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The Caribbean 1500 rally from Norfolk to the BVI got underway from Norfolk last Friday. You can follow the tracks of the boats and daily updates at the website Cruising Rally Association | Offshore sailing - Adventure, Camaraderie, Competition . I check in every day because we have friends who are making the trip this year.

I posted about it here because SailNetters interested in what's involved in an offshore passage planning and execution might be interested in following along with this year's rally.

For example: the start of the rally was delayed 5 days this year due to the low pressure system that came roaring up from the south early last week. By Thursday last week, the night before the scheduled departure, there was a hurricane (Paloma) forming in the western Caribbean with a five day track that looked like it might intersect the 1500 fleet sometime this week. This is the type of problem that can confront a skipper contemplating an offshore passage.

Let's recap the Skipper's Dilemma: You'd planned to leave 2 November. You delayed your planned departure five days to avoid what is obviously a bad weather system that would put your boat in danger if it hit you in the Gulf Stream. As the first storm passes with you tied to the dock, you're desire to get underway has been increasing every day because you know that the longer you postpone the departure into November the worse the weather will get. (Cold fronts, the source of gale force winds and high seas, come off the east coast every week or so in early November. By late in the month the frequence increases to every few days.)

So now, on Friday, you're ready to leave and the Nat'l Hurricane Center offers up Paloma for your consideration. Five day track shows it coming across the Bahamas and approaching you're estimated position five to six days hence. But... the forecasters say it will stall over the Bahamas and shouldn't pose too many problems by the time you get there.

Do you go to sea, trusting the forecasters that the storm will stall before it can do you any harm, or wait another week? Wait a week?? -- now you're two weeks into the month and the fronts get stronger and come more frequently.

So what are you going to do, skipper?

Go have a look at the 1500 website to see what they decided to do.

(Hint: it all worked out OK -- thus far).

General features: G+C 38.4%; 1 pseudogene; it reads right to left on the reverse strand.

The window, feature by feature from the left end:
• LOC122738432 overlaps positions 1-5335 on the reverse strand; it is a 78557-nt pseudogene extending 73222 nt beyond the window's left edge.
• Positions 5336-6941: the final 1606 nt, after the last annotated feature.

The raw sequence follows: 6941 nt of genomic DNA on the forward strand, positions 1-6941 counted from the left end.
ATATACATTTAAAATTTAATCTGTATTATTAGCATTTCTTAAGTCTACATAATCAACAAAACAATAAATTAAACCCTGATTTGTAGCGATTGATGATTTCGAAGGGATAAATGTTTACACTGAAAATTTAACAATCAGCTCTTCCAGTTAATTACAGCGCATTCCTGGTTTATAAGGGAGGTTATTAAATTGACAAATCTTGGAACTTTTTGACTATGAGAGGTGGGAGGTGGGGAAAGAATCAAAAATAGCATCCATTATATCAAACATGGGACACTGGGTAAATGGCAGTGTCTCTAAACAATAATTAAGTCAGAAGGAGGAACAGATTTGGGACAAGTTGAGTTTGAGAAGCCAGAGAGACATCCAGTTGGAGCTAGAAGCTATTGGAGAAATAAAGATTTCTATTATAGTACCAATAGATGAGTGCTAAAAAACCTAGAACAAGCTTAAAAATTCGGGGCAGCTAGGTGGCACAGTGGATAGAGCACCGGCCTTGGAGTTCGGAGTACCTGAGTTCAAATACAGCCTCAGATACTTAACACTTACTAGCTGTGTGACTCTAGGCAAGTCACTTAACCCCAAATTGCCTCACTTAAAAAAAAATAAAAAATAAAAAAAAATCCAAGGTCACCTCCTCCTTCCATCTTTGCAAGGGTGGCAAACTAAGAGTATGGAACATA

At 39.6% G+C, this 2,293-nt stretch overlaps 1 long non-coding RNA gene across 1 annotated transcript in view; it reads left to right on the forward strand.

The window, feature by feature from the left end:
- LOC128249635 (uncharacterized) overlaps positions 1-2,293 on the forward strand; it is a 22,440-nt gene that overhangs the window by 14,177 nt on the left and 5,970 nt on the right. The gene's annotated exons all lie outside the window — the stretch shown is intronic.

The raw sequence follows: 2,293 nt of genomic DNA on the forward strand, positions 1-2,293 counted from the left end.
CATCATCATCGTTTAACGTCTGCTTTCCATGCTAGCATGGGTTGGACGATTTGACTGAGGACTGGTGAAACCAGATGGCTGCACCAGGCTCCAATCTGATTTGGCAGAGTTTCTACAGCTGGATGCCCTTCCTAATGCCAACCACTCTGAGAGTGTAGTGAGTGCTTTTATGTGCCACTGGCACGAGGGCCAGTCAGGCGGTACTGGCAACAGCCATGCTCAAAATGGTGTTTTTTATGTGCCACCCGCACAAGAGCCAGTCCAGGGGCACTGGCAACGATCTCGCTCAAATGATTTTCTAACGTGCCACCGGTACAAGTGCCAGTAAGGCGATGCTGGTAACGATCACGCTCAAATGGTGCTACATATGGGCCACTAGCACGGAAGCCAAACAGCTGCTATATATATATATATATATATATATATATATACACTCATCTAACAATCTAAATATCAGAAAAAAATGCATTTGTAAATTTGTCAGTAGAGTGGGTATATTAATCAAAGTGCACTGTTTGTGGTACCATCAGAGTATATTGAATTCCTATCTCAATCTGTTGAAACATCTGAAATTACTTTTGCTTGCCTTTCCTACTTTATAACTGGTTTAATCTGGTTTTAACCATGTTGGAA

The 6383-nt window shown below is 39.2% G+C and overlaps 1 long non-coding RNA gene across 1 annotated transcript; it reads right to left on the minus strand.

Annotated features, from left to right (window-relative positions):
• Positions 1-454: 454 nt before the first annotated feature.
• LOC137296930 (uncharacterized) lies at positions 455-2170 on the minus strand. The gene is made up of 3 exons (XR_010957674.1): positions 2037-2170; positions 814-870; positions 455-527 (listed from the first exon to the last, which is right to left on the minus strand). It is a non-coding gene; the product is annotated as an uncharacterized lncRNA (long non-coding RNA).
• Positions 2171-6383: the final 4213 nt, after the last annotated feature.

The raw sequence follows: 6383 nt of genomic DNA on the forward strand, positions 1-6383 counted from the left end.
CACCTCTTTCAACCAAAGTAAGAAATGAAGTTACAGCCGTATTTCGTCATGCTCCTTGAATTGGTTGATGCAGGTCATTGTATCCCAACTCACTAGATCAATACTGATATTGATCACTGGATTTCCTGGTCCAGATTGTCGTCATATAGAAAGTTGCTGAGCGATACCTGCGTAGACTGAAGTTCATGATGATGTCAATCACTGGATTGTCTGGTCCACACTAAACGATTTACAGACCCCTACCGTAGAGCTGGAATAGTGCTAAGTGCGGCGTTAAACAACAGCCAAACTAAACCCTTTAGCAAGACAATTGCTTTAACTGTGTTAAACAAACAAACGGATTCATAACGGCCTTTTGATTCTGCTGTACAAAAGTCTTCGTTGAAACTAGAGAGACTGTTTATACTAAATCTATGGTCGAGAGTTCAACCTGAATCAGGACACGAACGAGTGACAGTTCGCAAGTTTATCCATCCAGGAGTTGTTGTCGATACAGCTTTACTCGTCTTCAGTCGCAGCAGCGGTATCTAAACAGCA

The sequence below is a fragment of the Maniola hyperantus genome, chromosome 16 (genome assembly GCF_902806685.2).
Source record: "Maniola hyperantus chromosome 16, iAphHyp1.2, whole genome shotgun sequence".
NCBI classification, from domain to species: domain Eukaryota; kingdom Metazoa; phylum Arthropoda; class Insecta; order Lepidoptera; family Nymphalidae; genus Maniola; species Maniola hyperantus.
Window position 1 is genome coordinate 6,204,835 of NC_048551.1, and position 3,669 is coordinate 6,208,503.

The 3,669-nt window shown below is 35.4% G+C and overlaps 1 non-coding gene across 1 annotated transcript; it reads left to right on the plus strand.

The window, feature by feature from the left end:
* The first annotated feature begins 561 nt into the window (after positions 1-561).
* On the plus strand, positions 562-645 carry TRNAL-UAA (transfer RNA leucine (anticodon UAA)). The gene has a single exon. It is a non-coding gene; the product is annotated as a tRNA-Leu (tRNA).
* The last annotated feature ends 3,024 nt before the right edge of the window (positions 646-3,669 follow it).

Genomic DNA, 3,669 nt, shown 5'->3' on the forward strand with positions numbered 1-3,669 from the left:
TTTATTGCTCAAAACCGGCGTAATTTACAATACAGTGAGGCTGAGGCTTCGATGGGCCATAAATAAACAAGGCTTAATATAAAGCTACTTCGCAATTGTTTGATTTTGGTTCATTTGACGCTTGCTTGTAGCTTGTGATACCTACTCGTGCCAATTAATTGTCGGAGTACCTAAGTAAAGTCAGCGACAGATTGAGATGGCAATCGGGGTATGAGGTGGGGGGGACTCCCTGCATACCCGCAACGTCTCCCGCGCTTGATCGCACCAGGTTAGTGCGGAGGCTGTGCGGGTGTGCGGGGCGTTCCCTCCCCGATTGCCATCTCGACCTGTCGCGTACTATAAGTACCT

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The Vendee Globe started two days ago and about a quarter of their fleet has already retired or returned to port with damage. They left right into the teeth of a Bay of Biscay 50 knot gale...
 

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For what it's worth a Gemini 105Mc - Footprint, set out with much the same schedule in mind from Morehead City NC on 10/25 with a destination of Antigua. They sailed through what the CRA stayed in for.

They arrived yesterday, 16 days at sea, 15 hours of engine run time.
SV Footprint

Gemini's my friends are blue water boats in the only definition that matters: doing it.

edit: added -
Keep in mind that at 33.5 feet, the Gemini is too small to participate as CRA requires 34 feet LOA (but may modify that etc..).
 

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For what it's worth a Gemini 105Mc - Footprint, set out with much the same schedule in mind from Morehead City NC on 10/25 with a destination of Antigua. They sailed through what the CRA stayed in for.
Chuckles,

If your friends left 10/25 they must have jumped across the Stream before the low came north, which let them ride the strong northerlies / westerlies on the trailing side of the low. Not a bad call -- but no doubt they had a few stressful days watching and waiting for Paloma to dissipate.

The strategy of the 1500 fleet was to shape a course for Bermuda, which most could have made by Monday or Tuesday when Paloma crossed over Cuba bound for the Bahamas. If the storm kept coming, they were going to hide out in Bermuda, if it didn't they'd shape a course for the BVI. It turned out well for the fleet. The lead boats are due in Totola this weekend.

I think the reason the 1500 does not allow smaller boats to join is primarily because it takes them much longer to make the passage. Big boats (50'+)will do it in 7-8 days, while boats in the mid 30' range often take 12 and often more days to complete the course. Late arrivals miss the partying at the other end.
 
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